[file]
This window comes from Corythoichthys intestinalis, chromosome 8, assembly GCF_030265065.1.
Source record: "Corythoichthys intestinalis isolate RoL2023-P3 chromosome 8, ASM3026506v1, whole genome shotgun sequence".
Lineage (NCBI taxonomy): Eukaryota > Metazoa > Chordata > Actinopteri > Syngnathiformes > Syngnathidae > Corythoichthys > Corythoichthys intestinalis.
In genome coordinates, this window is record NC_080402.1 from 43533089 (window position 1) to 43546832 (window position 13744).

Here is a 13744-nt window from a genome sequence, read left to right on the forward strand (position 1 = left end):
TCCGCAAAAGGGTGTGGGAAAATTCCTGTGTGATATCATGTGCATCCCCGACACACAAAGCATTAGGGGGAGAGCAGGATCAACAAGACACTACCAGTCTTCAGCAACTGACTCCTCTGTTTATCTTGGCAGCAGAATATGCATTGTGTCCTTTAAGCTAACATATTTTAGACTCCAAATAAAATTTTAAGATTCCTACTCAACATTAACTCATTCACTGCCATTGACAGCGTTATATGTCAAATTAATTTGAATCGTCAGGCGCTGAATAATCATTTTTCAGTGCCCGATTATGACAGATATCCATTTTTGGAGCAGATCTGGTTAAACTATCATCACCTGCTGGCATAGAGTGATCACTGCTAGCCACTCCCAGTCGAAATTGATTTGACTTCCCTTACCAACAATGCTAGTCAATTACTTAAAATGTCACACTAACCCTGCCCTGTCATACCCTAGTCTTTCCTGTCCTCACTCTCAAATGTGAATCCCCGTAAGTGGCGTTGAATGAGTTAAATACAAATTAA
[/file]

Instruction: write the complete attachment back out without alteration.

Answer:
This window comes from Corythoichthys intestinalis, chromosome 8, assembly GCF_030265065.1.
Source record: "Corythoichthys intestinalis isolate RoL2023-P3 chromosome 8, ASM3026506v1, whole genome shotgun sequence".
Lineage (NCBI taxonomy): Eukaryota > Metazoa > Chordata > Actinopteri > Syngnathiformes > Syngnathidae > Corythoichthys > Corythoichthys intestinalis.
In genome coordinates, this window is record NC_080402.1 from 43533089 (window position 1) to 43546832 (window position 13744).

Here is a 13744-nt window from a genome sequence, read left to right on the forward strand (position 1 = left end):
TCCGCAAAAGGGTGTGGGAAAATTCCTGTGTGATATCATGTGCATCCCCGACACACAAAGCATTAGGGGGAGAGCAGGATCAACAAGACACTACCAGTCTTCAGCAACTGACTCCTCTGTTTATCTTGGCAGCAGAATATGCATTGTGTCCTTTAAGCTAACATATTTTAGACTCCAAATAAAATTTTAAGATTCCTACTCAACATTAACTCATTCACTGCCATTGACAGCGTTATATGTCAAATTAATTTGAATCGTCAGGCGCTGAATAATCATTTTTCAGTGCCCGATTATGACAGATATCCATTTTTGGAGCAGATCTGGTTAAACTATCATCACCTGCTGGCATAGAGTGATCACTGCTAGCCACTCCCAGTCGAAATTGATTTGACTTCCCTTACCAACAATGCTAGTCAATTACTTAAAATGTCACACTAACCCTGCCCTGTCATACCCTAGTCTTTCCTGTCCTCACTCTCAAATGTGAATCCCCGTAAGTGGCGTTGAATGAGTTAAATACAAATTAA